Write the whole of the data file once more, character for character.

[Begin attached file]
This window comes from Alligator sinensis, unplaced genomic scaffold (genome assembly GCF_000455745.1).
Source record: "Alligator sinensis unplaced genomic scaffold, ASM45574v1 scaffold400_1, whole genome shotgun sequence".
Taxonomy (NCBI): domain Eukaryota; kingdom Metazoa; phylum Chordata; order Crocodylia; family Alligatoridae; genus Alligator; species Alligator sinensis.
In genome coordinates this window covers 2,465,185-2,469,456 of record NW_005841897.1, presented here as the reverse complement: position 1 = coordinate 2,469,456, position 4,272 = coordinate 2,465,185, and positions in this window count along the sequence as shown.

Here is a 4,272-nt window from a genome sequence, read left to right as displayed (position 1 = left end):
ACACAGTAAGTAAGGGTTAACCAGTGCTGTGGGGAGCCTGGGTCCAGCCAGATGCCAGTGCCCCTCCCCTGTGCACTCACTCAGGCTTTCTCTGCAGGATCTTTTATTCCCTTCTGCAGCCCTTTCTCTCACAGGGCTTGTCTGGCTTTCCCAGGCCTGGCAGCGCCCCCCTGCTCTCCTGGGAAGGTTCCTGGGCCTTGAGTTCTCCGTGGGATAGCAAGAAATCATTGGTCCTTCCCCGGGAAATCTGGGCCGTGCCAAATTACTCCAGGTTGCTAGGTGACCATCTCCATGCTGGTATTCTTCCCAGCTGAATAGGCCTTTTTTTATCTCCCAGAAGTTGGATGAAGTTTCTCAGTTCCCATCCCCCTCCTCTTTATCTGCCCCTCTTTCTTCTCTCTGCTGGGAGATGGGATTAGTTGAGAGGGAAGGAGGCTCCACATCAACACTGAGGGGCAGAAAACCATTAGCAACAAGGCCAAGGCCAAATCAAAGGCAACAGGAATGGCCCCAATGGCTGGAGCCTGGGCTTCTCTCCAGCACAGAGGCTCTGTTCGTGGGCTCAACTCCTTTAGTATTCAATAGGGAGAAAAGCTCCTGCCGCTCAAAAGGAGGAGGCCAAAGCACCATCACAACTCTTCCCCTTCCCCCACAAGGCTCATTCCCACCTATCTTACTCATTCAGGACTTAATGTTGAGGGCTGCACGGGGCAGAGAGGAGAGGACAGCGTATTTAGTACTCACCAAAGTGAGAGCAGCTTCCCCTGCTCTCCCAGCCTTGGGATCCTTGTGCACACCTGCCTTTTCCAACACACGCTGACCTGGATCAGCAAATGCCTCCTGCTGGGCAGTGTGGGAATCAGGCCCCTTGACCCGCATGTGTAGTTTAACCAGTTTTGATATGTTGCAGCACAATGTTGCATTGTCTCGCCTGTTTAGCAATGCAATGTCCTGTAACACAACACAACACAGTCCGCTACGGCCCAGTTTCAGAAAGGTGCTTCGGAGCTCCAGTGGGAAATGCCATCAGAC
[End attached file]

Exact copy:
This window comes from Alligator sinensis, unplaced genomic scaffold (genome assembly GCF_000455745.1).
Source record: "Alligator sinensis unplaced genomic scaffold, ASM45574v1 scaffold400_1, whole genome shotgun sequence".
Taxonomy (NCBI): domain Eukaryota; kingdom Metazoa; phylum Chordata; order Crocodylia; family Alligatoridae; genus Alligator; species Alligator sinensis.
In genome coordinates this window covers 2,465,185-2,469,456 of record NW_005841897.1, presented here as the reverse complement: position 1 = coordinate 2,469,456, position 4,272 = coordinate 2,465,185, and positions in this window count along the sequence as shown.

Here is a 4,272-nt window from a genome sequence, read left to right as displayed (position 1 = left end):
ACACAGTAAGTAAGGGTTAACCAGTGCTGTGGGGAGCCTGGGTCCAGCCAGATGCCAGTGCCCCTCCCCTGTGCACTCACTCAGGCTTTCTCTGCAGGATCTTTTATTCCCTTCTGCAGCCCTTTCTCTCACAGGGCTTGTCTGGCTTTCCCAGGCCTGGCAGCGCCCCCCTGCTCTCCTGGGAAGGTTCCTGGGCCTTGAGTTCTCCGTGGGATAGCAAGAAATCATTGGTCCTTCCCCGGGAAATCTGGGCCGTGCCAAATTACTCCAGGTTGCTAGGTGACCATCTCCATGCTGGTATTCTTCCCAGCTGAATAGGCCTTTTTTTATCTCCCAGAAGTTGGATGAAGTTTCTCAGTTCCCATCCCCCTCCTCTTTATCTGCCCCTCTTTCTTCTCTCTGCTGGGAGATGGGATTAGTTGAGAGGGAAGGAGGCTCCACATCAACACTGAGGGGCAGAAAACCATTAGCAACAAGGCCAAGGCCAAATCAAAGGCAACAGGAATGGCCCCAATGGCTGGAGCCTGGGCTTCTCTCCAGCACAGAGGCTCTGTTCGTGGGCTCAACTCCTTTAGTATTCAATAGGGAGAAAAGCTCCTGCCGCTCAAAAGGAGGAGGCCAAAGCACCATCACAACTCTTCCCCTTCCCCCACAAGGCTCATTCCCACCTATCTTACTCATTCAGGACTTAATGTTGAGGGCTGCACGGGGCAGAGAGGAGAGGACAGCGTATTTAGTACTCACCAAAGTGAGAGCAGCTTCCCCTGCTCTCCCAGCCTTGGGATCCTTGTGCACACCTGCCTTTTCCAACACACGCTGACCTGGATCAGCAAATGCCTCCTGCTGGGCAGTGTGGGAATCAGGCCCCTTGACCCGCATGTGTAGTTTAACCAGTTTTGATATGTTGCAGCACAATGTTGCATTGTCTCGCCTGTTTAGCAATGCAATGTCCTGTAACACAACACAACACAGTCCGCTACGGCCCAGTTTCAGAAAGGTGCTTCGGAGCTCCAGTGGGAAATGCCATCAGAC